With Kata Containers and Zuul, OpenStack graduates its first infrastructure projectsApril 29, 2019 Off By Jill T Frey
Over the course of the last year and a half, the OpenStack Foundation made the switch from purely focusing on the core OpenStack project to opening itself up to other infrastructure-related projects as well. The first two of these projects, Kata Containers and the Zuul project gating system, have now exited their pilot phase and have become the first top-level Open Infrastructure Projects at the OpenStack Foundation.
The Foundation made the announcement at its Open Infrastructure Summit (previously known as the OpenStack Summit) in Denver today after the organization’s board voted to graduate them ahead of this week’s conference. “It’s an awesome milestone for the projects themselves,” OpenStack Foundation executive direction Jonathan Bryce told me. “It’s a validation of the fact that in the last 18 months, they have created sustainable and productive communities.”
It’s also a milestone for the OpenStack Foundation itself, though, which is still in the process of reinventing itself in many ways. It can now point at two successful projects that are under its stewardship, which will surely help it as it goes out and tries to attract others who are looking to bring their open-source projects under the aegis of a foundation.
In addition to graduating these first two projects, Airship — a collection of open-source tools for provisioning private clouds that is currently a pilot project — hit version 1.0 today. “Airship originated within AT&T,” Bryce said. “They built it from their need to bring a bunch of open-source tools together to deliver on their use case. And that’s why, from the beginning, it’s been really well-aligned with what we would love to see more of in the open-source world and why we’ve been super excited to be able to support their efforts there.”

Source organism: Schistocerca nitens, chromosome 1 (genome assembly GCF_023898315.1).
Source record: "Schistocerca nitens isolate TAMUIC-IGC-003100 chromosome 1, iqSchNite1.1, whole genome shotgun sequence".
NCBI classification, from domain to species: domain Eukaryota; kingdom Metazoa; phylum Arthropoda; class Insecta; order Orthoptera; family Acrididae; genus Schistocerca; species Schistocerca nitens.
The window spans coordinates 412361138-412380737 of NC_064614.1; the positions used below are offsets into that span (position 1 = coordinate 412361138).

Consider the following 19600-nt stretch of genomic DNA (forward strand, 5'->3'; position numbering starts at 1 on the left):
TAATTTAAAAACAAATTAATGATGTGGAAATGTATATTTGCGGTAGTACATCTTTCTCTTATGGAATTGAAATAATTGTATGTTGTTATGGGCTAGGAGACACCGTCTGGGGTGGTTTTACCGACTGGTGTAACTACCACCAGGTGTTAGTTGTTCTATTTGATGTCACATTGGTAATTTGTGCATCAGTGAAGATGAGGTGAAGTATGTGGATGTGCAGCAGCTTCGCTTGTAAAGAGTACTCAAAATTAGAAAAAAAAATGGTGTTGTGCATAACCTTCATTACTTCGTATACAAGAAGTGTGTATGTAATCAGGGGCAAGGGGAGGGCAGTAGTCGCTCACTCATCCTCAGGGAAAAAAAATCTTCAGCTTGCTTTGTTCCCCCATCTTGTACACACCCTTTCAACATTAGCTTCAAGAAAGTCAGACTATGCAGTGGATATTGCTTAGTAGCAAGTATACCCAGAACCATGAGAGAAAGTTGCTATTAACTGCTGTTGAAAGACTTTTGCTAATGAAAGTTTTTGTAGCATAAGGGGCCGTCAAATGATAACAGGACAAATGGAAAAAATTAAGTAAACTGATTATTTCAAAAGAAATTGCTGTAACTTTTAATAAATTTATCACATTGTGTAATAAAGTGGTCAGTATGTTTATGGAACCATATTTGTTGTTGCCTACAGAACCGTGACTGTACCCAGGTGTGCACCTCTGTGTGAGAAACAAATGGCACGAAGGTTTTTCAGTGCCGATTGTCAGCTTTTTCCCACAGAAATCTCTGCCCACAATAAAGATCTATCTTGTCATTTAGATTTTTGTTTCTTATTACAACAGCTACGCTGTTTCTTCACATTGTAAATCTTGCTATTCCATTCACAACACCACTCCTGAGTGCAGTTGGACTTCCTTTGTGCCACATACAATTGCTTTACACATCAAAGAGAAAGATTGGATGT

With Airship, developers use YAML documents to describe what the final environment should look like and the result of that is a production-ready Kubernetes cluster that was deployed by OpenStack’s Helm tool — though without any other dependencies on OpenStack.
AT&T’s assistant vice president, Network Cloud Software Engineering, Ryan van Wyk, told me that a lot of enterprises want to use certain open-source components, but that the interplay between them is often difficult and that while it’s relatively easy to manage the life cycle of a single tool, it’s hard to do so when you bring in multiple open-source tools, all with their own life cycles. “What we found over the last five years working in this space is that you can go and get all the different open-source solutions that you need,” he said. “But then the operator has to invest a lot of engineering time and build extensions and wrappers and perhaps some orchestration to manage the life cycle of the various pieces of software required to deliver the infrastructure.”
It’s worth noting that nothing about Airship is specific to the telco world, though it’s no secret that OpenStack is quite popular in the telco world and unsurprisingly, the Foundation is using this week’s event to highlight the OpenStack project’s role in the upcoming 5G rollouts of various carriers.
In addition, the event will showcase OpenStack’s bare-metal capabilities, an area the project has also focused on in recent releases. Indeed, the Foundation today announced that its bare-metal tools now manage more than a million cores of compute. To codify these efforts, the Foundation also today launched the OpenStack Ironic Bare Metal program, which brings together some of the project’s biggest users, like Verizon Media (home of TechCrunch, though we don’t run on the Verizon cloud), 99Cloud, China Mobile, China Telecom, China Unicom, Mirantis, OVH, Red Hat, SUSE, Vexxhost and ZTE.